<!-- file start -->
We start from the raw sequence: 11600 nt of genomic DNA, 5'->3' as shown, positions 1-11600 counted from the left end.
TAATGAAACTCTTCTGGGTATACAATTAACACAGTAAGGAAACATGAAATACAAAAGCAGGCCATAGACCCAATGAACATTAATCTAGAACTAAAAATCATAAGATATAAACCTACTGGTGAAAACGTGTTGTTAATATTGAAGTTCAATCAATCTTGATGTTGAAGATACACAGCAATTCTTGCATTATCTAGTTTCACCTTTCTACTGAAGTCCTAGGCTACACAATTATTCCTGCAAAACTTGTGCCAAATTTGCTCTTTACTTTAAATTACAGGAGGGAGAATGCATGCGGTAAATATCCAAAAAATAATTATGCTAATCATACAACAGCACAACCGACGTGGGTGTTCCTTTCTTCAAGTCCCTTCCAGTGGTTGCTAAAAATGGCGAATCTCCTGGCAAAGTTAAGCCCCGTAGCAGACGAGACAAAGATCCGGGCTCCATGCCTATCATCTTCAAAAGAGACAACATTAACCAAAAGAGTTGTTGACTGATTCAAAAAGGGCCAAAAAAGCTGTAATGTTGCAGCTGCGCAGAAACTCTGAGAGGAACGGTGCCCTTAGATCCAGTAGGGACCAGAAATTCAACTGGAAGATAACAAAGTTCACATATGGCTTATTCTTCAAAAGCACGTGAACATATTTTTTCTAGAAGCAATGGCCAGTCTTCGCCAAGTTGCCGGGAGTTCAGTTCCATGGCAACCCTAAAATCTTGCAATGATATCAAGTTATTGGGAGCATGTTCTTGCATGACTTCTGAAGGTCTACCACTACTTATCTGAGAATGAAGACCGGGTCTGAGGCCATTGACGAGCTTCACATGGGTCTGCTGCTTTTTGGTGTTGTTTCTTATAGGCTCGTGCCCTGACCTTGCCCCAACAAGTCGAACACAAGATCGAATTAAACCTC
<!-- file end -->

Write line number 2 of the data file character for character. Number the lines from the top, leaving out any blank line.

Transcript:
TAATGAAACTCTTCTGGGTATACAATTAACACAGTAAGGAAACATGAAATACAAAAGCAGGCCATAGACCCAATGAACATTAATCTAGAACTAAAAATCATAAGATATAAACCTACTGGTGAAAACGTGTTGTTAATATTGAAGTTCAATCAATCTTGATGTTGAAGATACACAGCAATTCTTGCATTATCTAGTTTCACCTTTCTACTGAAGTCCTAGGCTACACAATTATTCCTGCAAAACTTGTGCCAAATTTGCTCTTTACTTTAAATTACAGGAGGGAGAATGCATGCGGTAAATATCCAAAAAATAATTATGCTAATCATACAACAGCACAACCGACGTGGGTGTTCCTTTCTTCAAGTCCCTTCCAGTGGTTGCTAAAAATGGCGAATCTCCTGGCAAAGTTAAGCCCCGTAGCAGACGAGACAAAGATCCGGGCTCCATGCCTATCATCTTCAAAAGAGACAACATTAACCAAAAGAGTTGTTGACTGATTCAAAAAGGGCCAAAAAAGCTGTAATGTTGCAGCTGCGCAGAAACTCTGAGAGGAACGGTGCCCTTAGATCCAGTAGGGACCAGAAATTCAACTGGAAGATAACAAAGTTCACATATGGCTTATTCTTCAAAAGCACGTGAACATATTTTTTCTAGAAGCAATGGCCAGTCTTCGCCAAGTTGCCGGGAGTTCAGTTCCATGGCAACCCTAAAATCTTGCAATGATATCAAGTTATTGGGAGCATGTTCTTGCATGACTTCTGAAGGTCTACCACTACTTATCTGAGAATGAAGACCGGGTCTGAGGCCATTGACGAGCTTCACATGGGTCTGCTGCTTTTTGGTGTTGTTTCTTATAGGCTCGTGCCCTGACCTTGCCCCAACAAGTCGAACACAAGATCGAATTAAACCTC